I’m personally not the biggest fan of switching the batting order as a rule. I’ve seen it go wrong so many times especially chasing small totals that I’m always on the stick side of that dilemma. But then I had said that I wasn’t all that bothered about having a bat earlier… Then I changed my mind having seen the wicket and what it had done, the bit of misbehaviour and not taking into account how well we had bowled if I’m honest. It looked like a challenge to bat on.

Lisa decided to stick so we went out.

Left arm seam to open which can be tricky but Sophie bowled so much down leg side that it was easy to pick off for runs especially for me as my pull shot was operational. Lisa had threatened that there might be some running required with the outfield not letting the ball run but time the ball well enough and it was no problem to get to the boundary.

The bowling continued to be too legside and South North missed Roshi, any team would miss Roshi as their opening bowler (and batting is very handy too). Without her there wasn’t enough pace to worry about. The biggest threat to me was getting myself out which I did try to do having a god awful slog, I got away with it but it served as a timely reminder to behave myself.

Lisa continued her good timing and got the straighter bowling to finish 17*.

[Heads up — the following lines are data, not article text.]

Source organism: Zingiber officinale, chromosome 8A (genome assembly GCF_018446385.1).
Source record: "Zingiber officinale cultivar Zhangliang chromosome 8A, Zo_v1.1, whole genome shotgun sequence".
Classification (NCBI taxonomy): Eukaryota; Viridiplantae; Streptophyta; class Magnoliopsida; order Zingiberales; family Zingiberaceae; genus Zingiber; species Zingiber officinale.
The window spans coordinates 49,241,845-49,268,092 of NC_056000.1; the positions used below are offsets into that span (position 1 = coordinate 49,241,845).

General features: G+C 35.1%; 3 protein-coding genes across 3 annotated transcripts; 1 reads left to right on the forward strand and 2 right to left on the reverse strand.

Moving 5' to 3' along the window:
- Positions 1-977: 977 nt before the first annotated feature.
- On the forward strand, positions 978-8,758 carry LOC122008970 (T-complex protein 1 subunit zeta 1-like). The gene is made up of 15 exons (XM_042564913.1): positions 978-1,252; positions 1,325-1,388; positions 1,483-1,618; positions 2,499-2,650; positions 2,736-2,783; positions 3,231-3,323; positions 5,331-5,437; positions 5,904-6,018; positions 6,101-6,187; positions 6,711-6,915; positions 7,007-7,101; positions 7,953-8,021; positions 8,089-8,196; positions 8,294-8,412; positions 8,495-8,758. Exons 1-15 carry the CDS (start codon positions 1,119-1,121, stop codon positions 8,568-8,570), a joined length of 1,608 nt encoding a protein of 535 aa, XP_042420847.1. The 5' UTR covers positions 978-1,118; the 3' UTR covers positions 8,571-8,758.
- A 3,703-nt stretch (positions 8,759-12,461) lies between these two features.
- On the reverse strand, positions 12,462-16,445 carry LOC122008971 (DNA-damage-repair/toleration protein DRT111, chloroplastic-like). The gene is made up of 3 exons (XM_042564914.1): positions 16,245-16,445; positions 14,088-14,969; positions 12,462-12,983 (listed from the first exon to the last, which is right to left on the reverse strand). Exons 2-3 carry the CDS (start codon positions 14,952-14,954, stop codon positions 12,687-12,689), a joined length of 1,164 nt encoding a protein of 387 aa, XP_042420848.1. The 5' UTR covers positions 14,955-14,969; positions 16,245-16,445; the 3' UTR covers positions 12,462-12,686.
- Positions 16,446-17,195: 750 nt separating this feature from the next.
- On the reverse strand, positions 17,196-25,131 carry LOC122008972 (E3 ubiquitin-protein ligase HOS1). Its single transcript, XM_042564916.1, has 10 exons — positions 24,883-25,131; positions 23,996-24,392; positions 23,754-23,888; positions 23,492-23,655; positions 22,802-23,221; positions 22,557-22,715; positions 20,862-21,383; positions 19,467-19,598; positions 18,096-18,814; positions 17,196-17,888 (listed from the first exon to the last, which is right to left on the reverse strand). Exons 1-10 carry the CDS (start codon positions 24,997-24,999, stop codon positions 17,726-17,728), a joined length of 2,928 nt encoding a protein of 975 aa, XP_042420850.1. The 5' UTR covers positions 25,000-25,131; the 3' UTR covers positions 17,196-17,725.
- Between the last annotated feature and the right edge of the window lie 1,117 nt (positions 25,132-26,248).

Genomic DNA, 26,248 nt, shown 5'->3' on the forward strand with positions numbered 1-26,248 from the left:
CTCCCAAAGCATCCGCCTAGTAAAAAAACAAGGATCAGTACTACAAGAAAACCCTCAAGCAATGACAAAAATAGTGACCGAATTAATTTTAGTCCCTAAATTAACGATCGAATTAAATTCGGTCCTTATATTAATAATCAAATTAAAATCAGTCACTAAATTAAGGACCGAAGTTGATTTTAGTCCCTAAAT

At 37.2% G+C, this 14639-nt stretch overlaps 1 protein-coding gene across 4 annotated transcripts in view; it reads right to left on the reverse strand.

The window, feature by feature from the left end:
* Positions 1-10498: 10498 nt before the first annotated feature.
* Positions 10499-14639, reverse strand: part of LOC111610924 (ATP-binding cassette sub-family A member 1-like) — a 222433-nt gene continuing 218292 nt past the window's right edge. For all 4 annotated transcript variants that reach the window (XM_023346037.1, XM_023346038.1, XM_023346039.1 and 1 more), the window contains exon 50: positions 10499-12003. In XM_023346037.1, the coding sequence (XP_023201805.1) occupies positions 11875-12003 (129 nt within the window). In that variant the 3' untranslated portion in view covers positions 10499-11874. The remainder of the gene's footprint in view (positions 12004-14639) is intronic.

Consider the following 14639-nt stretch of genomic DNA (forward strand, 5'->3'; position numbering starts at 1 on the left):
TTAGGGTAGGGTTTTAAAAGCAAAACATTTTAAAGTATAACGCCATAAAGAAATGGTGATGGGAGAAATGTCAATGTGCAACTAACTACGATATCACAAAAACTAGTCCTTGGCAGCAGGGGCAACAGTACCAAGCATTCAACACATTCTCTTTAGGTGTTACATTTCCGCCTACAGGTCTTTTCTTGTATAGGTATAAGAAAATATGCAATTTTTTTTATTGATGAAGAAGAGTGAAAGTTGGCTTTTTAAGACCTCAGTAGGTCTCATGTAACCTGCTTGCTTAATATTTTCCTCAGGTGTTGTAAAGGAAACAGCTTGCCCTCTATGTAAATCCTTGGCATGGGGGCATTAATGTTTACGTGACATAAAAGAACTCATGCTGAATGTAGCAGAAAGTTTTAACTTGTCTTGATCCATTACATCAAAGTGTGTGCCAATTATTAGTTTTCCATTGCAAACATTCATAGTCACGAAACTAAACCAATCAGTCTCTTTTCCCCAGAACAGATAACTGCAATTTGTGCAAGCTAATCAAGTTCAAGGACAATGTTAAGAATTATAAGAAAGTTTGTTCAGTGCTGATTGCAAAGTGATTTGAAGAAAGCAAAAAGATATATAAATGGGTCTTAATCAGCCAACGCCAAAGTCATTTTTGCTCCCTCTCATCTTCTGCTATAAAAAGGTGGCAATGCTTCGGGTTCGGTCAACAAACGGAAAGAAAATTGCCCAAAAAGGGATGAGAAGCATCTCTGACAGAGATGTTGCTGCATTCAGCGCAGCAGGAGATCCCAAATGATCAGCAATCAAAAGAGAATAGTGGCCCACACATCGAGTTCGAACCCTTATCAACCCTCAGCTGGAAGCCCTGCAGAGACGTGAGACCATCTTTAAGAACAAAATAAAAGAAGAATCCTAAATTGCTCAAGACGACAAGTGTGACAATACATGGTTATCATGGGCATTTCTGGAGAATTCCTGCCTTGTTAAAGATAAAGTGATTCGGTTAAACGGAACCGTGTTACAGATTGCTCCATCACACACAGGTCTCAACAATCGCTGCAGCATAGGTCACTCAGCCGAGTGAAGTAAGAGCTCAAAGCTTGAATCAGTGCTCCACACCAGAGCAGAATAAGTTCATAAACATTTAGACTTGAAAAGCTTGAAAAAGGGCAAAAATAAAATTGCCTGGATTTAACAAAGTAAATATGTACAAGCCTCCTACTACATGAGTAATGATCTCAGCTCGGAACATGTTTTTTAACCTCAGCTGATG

Out of 25 runs for me, I’m pretty sure that only 2 of they came from offside shots.

45-0 (6 overs)

Corbridge 15 points. South Northumberland 0 points.

It was a hammering. There’s no real other way of describing it.

An unintentional hammering of a really good set of lasses who try hard and with a full strength side can be very dangerous but on the flip side it was a job that needed doing. A match that needed to be won with the least drama possible.

6 games played, 5 won, 1 conceded. 75 points. Top of the league at the moment but our toughest opponents are still to come and we’ve got a run of them in the coming weeks… Penrith, Stocksfield 1st’s, who will both be challenging for the league, Kirkley who may be new but are putting up some great results and Hexham Leazes a bit of a bogey team for us.

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Matfen Hall v Medomsley 1/6/15

Re-arranged T20 Knock out Cup match…

Don’t rain… Don’t rain… Please don’t rain… The afternoon chant looking down the valley at work as the clouds rolled in. The forecast was awful.

It starts drizzling on around 4pm and the winds really kicking up. Gale force wind yellow weather warnings issued.

5pm – Match still on as it stands.

The drizzle eased off, the wind only got stronger as we took the covers off.

A filthy night for a match.

With the threat of rain, the light not great and only going to get worse, it was decided to reduce the overs to 12 a side to give the best chances of a match and a result.

Matfen won the toss and elected to bowl.

Same short boundaries as Saturday. Jumpers, base layers, any piece of clothing available put on for fielding, not that it mattered because the wind would cut straight through. It was bitter.